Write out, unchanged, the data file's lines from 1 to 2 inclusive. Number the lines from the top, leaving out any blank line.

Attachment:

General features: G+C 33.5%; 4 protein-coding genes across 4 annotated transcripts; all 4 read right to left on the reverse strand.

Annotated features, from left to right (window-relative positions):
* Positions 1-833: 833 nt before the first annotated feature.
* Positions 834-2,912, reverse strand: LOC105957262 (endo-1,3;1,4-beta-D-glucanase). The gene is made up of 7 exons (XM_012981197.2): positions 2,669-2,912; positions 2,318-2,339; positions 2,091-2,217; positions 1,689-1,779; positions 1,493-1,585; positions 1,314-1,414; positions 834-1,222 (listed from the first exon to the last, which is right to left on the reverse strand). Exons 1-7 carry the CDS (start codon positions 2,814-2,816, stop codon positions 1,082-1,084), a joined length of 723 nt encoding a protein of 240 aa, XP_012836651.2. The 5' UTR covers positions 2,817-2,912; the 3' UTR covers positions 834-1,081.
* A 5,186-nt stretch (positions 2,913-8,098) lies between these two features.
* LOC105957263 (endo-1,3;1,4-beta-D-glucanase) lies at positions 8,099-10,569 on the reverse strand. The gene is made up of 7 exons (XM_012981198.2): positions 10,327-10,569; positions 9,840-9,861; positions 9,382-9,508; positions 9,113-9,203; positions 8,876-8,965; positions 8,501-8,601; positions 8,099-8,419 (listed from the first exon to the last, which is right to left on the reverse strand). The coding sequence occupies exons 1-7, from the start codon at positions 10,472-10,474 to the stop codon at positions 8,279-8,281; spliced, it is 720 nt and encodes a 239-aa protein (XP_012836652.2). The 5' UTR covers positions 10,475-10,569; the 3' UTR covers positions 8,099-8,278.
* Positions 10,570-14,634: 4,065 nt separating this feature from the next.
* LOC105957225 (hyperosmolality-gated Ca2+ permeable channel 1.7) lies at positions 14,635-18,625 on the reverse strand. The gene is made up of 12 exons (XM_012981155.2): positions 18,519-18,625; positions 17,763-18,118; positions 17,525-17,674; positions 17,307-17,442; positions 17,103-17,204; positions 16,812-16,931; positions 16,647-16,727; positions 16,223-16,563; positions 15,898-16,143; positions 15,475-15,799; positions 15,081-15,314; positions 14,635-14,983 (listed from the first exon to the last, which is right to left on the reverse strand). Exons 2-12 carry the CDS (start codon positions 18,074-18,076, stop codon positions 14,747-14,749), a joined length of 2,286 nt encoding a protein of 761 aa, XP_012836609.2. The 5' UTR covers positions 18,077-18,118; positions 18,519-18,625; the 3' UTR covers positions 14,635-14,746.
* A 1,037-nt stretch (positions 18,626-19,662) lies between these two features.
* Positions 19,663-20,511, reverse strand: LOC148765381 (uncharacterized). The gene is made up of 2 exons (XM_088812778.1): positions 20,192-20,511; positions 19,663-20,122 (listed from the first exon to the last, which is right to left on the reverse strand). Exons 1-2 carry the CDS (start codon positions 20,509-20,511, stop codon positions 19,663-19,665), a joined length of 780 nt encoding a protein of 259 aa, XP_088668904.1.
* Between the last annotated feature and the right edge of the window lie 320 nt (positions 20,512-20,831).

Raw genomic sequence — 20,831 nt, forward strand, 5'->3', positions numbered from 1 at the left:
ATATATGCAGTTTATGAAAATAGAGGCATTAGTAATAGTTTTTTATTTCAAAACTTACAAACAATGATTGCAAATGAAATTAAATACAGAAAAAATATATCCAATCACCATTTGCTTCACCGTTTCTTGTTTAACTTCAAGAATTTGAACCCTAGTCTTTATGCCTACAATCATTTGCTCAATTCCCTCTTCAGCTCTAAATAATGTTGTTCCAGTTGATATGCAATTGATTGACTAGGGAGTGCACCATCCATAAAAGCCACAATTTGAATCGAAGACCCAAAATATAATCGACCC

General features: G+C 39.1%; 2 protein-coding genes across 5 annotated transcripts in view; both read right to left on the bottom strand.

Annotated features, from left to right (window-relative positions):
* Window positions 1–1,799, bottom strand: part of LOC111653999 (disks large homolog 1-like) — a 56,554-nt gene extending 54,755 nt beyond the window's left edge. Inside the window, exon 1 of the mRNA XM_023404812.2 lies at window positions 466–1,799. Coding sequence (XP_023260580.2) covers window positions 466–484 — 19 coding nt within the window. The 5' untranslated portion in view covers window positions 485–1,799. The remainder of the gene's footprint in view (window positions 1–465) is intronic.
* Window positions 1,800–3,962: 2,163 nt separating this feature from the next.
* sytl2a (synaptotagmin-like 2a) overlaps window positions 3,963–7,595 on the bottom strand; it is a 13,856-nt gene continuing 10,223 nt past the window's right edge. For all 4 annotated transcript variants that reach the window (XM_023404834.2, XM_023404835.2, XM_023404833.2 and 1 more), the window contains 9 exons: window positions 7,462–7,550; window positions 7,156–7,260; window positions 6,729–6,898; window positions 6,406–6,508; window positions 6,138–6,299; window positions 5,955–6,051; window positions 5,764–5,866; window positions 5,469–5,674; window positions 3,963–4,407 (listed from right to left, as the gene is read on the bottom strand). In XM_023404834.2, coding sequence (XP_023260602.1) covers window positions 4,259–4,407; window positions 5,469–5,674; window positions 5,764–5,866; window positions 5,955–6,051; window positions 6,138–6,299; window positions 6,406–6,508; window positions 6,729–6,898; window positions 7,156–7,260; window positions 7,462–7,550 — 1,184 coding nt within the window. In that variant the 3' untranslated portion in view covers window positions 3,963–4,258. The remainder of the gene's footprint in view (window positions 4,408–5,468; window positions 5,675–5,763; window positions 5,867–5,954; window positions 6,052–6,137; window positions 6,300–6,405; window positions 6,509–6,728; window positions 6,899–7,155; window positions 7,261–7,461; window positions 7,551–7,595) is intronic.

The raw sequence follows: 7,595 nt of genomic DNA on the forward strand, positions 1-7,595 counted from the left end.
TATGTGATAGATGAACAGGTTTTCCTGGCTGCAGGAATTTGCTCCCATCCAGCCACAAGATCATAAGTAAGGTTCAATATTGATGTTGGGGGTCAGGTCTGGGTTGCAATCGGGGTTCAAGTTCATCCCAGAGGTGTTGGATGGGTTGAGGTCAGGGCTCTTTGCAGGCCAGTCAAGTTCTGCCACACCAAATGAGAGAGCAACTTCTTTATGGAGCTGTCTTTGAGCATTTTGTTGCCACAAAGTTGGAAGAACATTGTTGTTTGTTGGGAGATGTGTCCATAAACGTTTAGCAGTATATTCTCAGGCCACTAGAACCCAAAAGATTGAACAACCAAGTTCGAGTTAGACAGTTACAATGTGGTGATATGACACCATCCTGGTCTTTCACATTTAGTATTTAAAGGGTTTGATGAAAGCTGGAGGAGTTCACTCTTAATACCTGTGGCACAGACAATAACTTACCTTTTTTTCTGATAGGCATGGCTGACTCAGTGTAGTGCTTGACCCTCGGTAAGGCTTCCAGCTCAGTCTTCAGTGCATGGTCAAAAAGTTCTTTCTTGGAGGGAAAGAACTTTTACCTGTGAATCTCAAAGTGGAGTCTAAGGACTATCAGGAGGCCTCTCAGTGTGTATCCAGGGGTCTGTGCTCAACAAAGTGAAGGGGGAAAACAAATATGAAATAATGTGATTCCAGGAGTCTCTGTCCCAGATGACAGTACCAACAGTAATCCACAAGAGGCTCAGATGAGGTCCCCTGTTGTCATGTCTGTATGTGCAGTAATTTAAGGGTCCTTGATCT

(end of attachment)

General features: G+C 33.5%; 4 protein-coding genes across 4 annotated transcripts; all 4 read right to left on the reverse strand.

Annotated features, from left to right (window-relative positions):